LMA publishes note on implications of Brexit for its loan documents

LMA publishes note on implications of Brexit for its loan documents

The LMA recently published a supplemental note on the implications of Brexit for LMA loan documentation. Its primary focus is the loss of financial services passports associated with Brexit. Here we zone in on the documentary tools the LMA recommends to address such concerns.

A brief recap

The UK has provided a limited period following departure from the EU during which EU27 institutions will be allowed to continue financial services in the UK and institutions which wish to permanently maintain their UK business will have the opportunity to apply for full authorisation from UK regulators. However, so far there has been no such provision from the EU. Instead, EU authorities have emphasised that it is up to the private sector to prepare for the consequences of the UK’s withdrawal from the EU. According to the LMA supplement, financial institutions need to consider the regulatory position applicable to their lending activities in that EU27 state (for UK institutions) or the UK (for EU27 institutions). The extent to which local authorisation is required will involve complex analysis and will depend on the relevant activity and the local law of each EU27 state.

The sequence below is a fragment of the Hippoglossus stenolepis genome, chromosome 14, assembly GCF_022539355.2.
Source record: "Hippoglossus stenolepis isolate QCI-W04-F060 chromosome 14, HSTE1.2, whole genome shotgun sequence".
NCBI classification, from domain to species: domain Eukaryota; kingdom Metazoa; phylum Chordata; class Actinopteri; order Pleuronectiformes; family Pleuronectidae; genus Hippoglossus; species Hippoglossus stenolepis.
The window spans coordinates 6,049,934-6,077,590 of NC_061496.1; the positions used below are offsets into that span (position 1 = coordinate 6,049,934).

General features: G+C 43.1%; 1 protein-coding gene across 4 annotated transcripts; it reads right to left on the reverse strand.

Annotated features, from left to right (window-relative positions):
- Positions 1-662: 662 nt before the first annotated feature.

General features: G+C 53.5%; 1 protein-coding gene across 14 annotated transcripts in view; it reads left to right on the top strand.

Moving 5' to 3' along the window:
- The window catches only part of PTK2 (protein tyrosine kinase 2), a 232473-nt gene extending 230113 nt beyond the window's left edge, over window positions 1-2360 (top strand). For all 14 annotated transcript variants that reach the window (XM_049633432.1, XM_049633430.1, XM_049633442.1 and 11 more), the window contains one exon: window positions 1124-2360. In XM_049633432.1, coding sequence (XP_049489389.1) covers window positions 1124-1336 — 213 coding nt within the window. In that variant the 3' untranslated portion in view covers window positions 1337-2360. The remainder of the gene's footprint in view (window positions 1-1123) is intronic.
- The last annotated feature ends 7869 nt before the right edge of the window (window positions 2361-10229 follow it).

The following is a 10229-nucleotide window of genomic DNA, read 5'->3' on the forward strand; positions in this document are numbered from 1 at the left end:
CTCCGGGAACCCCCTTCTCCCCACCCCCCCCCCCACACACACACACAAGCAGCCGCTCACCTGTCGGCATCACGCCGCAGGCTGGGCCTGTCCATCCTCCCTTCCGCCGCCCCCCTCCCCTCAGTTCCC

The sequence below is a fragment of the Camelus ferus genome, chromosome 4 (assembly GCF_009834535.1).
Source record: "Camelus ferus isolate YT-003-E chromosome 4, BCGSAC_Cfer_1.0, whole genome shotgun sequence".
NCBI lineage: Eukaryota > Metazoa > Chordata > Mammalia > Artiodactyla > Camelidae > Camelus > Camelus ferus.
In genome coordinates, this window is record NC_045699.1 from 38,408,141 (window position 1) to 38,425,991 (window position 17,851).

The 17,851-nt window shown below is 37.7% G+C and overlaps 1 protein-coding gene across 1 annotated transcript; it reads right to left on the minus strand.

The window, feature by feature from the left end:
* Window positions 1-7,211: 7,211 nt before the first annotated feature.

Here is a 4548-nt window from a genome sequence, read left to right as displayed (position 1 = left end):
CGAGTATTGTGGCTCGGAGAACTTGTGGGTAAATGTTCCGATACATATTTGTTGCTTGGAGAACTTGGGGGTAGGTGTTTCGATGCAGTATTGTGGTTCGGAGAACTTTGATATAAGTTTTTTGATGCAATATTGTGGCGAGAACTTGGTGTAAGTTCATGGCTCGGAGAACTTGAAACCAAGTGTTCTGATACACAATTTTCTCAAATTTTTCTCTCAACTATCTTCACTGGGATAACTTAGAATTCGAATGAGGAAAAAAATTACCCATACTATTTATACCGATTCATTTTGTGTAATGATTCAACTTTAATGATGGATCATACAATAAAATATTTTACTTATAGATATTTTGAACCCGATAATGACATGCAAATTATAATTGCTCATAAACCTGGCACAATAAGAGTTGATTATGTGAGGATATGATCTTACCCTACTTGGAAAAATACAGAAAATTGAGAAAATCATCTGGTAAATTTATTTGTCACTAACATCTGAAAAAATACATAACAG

Potential LMA mitigants

The LMA supplement flags some useful provisions in standard LMA loan documentation which may provide some contractual protection for institutions reliant on financial services passports and which are concerned about breaching local licencing agreements. These include: (i) the ability to transfer interests under facility documentation to an appropriately licensed affiliate; (ii) the ability for an institution to change the branch through which it acts and (iii) the ability to control the accession of additional members of the borrower group to existing lending arrangements. However each of these mitigants should be assessed on a case by case basis.

Other adjustments to the facility documentation

We expect there to be an increased focus in future on the different ways in which loans can be adjusted to address any future loss of passporting rights. The LMA supplement suggests that loan documentation might be tailored to address such concerns by adapting or including provisions such as the following:

  • tranching structures can be used for multi-jurisdictional groups with different tranches available to different members of the borrowing group based on their location;  
  • fronting structures might provide for lending by a single “fronting” lender with back-to-back funding arrangements with the rest of the syndicate;
  • illegality clauses may be amended to extend their application to those instances where a lender is unable to maintain its participation in a loan due to the loss of passport rights;
  • facility agent resignation wording may be expanded;
  • greater flexibility for bank accounts to be held with other appropriate institutions can be expected;
  • more controls on the accession of new borrowers which complicate the regulatory picture the participating lenders may be introduced; and
  • mandate and commitment letters might include mechanics which allow for a transfer of the commitment to an institution’s affiliate.

Please get in touch if we can assist you in considering any of the above.

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Aslihan Ozbey

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